• chicago tribune
    Excerpt from the Chicago Tribune -- "Michael Posner, who served as Assistant Secretary of State for the human rights bureau during the Obama administration, suggested that shuttering the war crimes office did not foreclose the prospect that another State Department agency might carry the torch.'The key is the appointment of strong people and the provision of adequate resources and political support to enable them to do their jobs effectively,' he said. 'Treating human rights and global justice issues as foreign policy priorities advances US interests and values. They are inseparable.'"
  • irish times logo feature
    Excerpt from the Irish Times -- "Ordinary investors didn’t get to buy at $17 during the IPO. Demand meant they opened for trading at $24 and peaked at $29 the following day, a far cry from the $15 level to which they fell last week. It could get worse. Prior to the IPO, this columnist warned Snap’s stratospheric valuation meant it looked a bad bet. Even now, the stock trades on 45 times sales, prompting Prof Scott Galloway from the NYU Stern School of Business to dismiss it as the 'most overvalued company in the world.'"
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    Excerpt from CNBC -- "Aswath Damodaran predicts digital currencies will eventually be as important as the major paper currencies. He said cryptocurrencies have already replaced gold for younger investors.'All currency is ... based on trust. If you don't trust paper currency, historically what you've done is you dumped paper currencies [and] you bought gold,' he said. 'Cryptocurrencies have taken the role of gold at least for younger investors because they don't trust paper currencies.'"
  • forbes logo feature
    Excerpt from Forbes -- "Financial resources are being diverted from needed investments in innovation. A brilliant study by economists from the Stern School of Business and Harvard Business School, compares the investment patterns of public companies and privately-held firms. They found that, keeping company size and industry constant, private US companies invest nearly twice as much as those listed on the stock market: 7% of total assets versus just 4%."
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    Excerpt from Deutsche Welle -- "'Everyone wants the benefits of good infrastructure and nobody wants to pay, so things are allowed to deteriorate,' says Ingo Walter, Professor Emeritus of Finance at New York University, 'Transportation is the lynchpin. Fixing our roads, bridges, tunnels and transportation hubs are a must and will have the biggest impact.'"
     
  • business insider logo feature
    Excerpt from Business Insider -- "'One of the most important qualities that we look for at Stern is what we call IQ plus EQ,' Gallogly said. Gallogly, who over the course of 15 years has reviewed more than 50,000 applications, said that the best candidates demonstrate both strong intellectual capability and emotional intelligence. 'I think that's one of the things that really differentiates our student body as well as our school — that we look for not only bright intelligent leaders, but those who actually are capable of leading teams, communicating complicated ideas, and bringing things forward,' he said."
  • OZY logo
    Excerpt from OZY -- "So what do family offices do with their secretive trillions? They tend to favor long-term investing in order to preserve wealth over multiple generations, says Richardson. And since they tend to be overexposed in certain industries — the megawealthy have been known to hold on to a disproportionate chunk of the company that made them rich — ‘Wall Street has to be creative in helping them manage those risks,’ he explains."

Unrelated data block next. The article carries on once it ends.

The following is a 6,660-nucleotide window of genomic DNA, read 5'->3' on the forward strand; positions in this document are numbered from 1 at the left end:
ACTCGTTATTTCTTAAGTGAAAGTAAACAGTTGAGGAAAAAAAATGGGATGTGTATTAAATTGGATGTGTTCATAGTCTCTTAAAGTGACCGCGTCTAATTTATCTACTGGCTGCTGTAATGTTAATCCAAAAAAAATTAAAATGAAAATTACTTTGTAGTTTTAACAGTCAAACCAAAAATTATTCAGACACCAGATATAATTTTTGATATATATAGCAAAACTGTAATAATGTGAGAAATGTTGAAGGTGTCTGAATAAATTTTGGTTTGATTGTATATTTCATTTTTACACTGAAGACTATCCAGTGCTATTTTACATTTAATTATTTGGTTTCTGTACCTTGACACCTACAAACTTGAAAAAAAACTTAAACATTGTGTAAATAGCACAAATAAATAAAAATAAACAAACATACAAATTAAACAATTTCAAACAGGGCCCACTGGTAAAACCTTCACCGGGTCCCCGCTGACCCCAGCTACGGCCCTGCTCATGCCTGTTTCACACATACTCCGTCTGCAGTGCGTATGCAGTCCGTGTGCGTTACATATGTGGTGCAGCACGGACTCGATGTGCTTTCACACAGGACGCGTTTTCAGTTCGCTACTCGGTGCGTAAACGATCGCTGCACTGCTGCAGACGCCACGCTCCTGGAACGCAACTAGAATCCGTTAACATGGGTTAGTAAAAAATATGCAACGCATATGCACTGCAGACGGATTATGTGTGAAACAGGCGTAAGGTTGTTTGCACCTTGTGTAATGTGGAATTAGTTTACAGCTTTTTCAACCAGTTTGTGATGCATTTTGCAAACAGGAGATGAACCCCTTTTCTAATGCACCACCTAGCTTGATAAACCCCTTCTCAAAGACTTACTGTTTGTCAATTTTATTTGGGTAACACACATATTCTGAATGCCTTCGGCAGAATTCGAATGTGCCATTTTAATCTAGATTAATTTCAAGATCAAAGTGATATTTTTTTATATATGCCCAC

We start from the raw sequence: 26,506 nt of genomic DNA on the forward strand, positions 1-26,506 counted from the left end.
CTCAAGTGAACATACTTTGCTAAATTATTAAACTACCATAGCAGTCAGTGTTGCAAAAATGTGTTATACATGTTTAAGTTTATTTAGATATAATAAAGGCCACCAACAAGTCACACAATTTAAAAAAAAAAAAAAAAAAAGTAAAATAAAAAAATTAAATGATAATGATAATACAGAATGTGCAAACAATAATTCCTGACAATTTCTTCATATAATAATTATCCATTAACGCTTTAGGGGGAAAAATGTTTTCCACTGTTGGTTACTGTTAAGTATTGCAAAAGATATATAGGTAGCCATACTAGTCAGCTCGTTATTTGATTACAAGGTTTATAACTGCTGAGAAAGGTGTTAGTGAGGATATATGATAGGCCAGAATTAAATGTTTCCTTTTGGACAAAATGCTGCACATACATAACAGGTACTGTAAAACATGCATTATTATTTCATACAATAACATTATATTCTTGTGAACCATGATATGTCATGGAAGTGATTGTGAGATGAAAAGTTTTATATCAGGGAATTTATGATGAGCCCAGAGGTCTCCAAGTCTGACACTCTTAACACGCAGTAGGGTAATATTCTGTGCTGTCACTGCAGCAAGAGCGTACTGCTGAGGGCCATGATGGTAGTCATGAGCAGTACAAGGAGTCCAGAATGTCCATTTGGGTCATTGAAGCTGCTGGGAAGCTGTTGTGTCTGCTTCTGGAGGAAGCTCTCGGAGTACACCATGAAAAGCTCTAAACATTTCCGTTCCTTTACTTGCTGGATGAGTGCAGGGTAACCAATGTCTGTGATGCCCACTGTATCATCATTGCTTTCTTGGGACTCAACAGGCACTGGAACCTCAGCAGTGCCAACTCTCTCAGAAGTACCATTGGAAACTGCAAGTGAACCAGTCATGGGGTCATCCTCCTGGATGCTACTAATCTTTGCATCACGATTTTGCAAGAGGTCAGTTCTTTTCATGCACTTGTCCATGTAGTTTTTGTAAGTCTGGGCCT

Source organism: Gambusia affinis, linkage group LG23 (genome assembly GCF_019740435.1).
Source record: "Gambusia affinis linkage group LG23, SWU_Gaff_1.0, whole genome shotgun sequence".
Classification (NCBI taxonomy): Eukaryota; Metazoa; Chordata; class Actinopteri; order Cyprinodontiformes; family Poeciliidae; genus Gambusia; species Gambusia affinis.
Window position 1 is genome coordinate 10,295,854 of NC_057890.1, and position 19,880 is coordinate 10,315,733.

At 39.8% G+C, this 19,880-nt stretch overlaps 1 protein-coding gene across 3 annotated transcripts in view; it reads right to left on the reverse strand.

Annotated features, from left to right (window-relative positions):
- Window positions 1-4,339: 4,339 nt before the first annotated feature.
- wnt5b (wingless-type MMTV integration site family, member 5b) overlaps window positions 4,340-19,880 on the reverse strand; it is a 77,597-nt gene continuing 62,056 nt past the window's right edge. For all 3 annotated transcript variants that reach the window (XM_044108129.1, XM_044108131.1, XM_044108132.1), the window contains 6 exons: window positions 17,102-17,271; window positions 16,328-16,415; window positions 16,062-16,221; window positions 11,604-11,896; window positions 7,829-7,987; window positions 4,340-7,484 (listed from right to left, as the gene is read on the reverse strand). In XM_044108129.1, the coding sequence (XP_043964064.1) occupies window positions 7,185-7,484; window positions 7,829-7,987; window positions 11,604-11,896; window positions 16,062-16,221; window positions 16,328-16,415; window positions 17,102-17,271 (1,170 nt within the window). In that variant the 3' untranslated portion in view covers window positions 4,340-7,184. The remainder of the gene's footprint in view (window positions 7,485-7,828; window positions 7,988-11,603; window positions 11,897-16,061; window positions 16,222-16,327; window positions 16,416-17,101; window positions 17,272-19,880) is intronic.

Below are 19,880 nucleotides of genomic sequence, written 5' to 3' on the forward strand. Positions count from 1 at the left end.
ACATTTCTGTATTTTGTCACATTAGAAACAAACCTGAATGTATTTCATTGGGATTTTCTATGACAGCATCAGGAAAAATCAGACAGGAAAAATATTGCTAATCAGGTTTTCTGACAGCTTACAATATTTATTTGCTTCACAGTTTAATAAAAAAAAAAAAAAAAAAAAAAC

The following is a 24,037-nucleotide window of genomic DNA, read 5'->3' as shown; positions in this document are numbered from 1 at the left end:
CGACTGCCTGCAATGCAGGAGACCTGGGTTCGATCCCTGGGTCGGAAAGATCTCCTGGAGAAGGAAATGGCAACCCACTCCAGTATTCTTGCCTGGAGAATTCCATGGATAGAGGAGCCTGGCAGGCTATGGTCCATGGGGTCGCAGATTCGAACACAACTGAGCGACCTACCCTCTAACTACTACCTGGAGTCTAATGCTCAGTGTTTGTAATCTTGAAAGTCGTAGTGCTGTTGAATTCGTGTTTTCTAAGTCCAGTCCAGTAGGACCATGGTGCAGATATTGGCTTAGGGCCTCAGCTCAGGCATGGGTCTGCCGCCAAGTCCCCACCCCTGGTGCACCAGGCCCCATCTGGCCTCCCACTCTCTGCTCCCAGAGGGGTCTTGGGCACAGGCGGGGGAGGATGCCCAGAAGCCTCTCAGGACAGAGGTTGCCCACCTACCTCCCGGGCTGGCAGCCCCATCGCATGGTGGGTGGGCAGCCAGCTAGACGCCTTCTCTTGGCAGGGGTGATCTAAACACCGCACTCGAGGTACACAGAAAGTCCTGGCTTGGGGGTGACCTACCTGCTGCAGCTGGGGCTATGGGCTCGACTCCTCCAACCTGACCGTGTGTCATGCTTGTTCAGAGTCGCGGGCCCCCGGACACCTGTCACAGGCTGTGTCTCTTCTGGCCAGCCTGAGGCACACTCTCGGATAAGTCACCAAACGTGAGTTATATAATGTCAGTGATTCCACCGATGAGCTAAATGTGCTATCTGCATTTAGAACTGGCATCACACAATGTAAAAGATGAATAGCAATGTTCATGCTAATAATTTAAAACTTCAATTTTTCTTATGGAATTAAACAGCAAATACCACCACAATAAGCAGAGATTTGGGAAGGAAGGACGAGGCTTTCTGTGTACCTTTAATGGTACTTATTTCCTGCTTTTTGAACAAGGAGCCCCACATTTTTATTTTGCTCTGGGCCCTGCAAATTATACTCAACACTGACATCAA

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    Excerpt from OZY -- "'A fundamental shift' is afoot, akin to 'an industrial revolution in finance,' says financial technology industry veteran Kathleen DeRose, founding investor and board member at Zurich-based Evolute, a technological wealth management firm, and fintech executive-in-residence at New York University’s Stern School of Business. 'Wall Street firms will separate into technology haves and have-nots.'"
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    Excerpt from MetroMBA -- "Barasch explains how her group’s research could impact business, consumers and educators down the road. 'If you want to retain more information from a guided tour, for example, you may be better served to put the camera away. Similarly, teachers may ask students to take photos on a non-narrated museum visit to aid their visual memories.'"
     
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    Excerpt from MEL -- "Michael North, professor of management at New York University’s Stern School of Business, says this attitude is common—in both love and business. As ghosting requires zero effort, it’s an easy way out of an inherently awkward interaction. But this cowardice always reflects poorly on a company’s reputation, not just an individual’s. 'As we teach in business and in psychology, avoidance is rarely an effective long-term strategy for any kind of conflict or awkward situation,' he says. 'In fact, it almost always backfires in the long run.'"
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    Excerpt from the Washington Post -- "Sundararajan added it's also possible that Uber's long-term plan was never to unseat the major firm in Russia but to eventually squeeze itself into a partnership. 'In retrospect it may be that this was the strategy all along,' he said. That kind of deal making could allow the company to direct its resources toward costly and ambitious goals, such as building an autonomous fleet of on demand cars, rather than subsidizing price cuts against a stronger competitor, he said."
  • ChessFeature
    This two-day program covers: the true meaning and sources of power; the skills needed for effective political management of organizational problems; an understanding of your own political mindscape; and a personal plan for successful political management of conflict.